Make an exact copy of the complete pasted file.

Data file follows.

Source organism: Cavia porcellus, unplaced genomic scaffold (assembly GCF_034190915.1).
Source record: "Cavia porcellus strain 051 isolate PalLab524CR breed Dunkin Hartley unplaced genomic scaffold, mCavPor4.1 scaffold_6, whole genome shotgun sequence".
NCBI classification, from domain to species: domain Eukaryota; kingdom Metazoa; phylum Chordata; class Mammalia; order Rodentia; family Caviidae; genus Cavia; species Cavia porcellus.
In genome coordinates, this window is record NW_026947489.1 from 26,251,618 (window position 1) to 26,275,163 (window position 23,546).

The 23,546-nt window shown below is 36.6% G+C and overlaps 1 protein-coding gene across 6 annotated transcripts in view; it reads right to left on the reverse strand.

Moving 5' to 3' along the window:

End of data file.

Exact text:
Source organism: Cavia porcellus, unplaced genomic scaffold (assembly GCF_034190915.1).
Source record: "Cavia porcellus strain 051 isolate PalLab524CR breed Dunkin Hartley unplaced genomic scaffold, mCavPor4.1 scaffold_6, whole genome shotgun sequence".
NCBI classification, from domain to species: domain Eukaryota; kingdom Metazoa; phylum Chordata; class Mammalia; order Rodentia; family Caviidae; genus Cavia; species Cavia porcellus.
In genome coordinates, this window is record NW_026947489.1 from 26,251,618 (window position 1) to 26,275,163 (window position 23,546).

The 23,546-nt window shown below is 36.6% G+C and overlaps 1 protein-coding gene across 6 annotated transcripts in view; it reads right to left on the reverse strand.

Moving 5' to 3' along the window: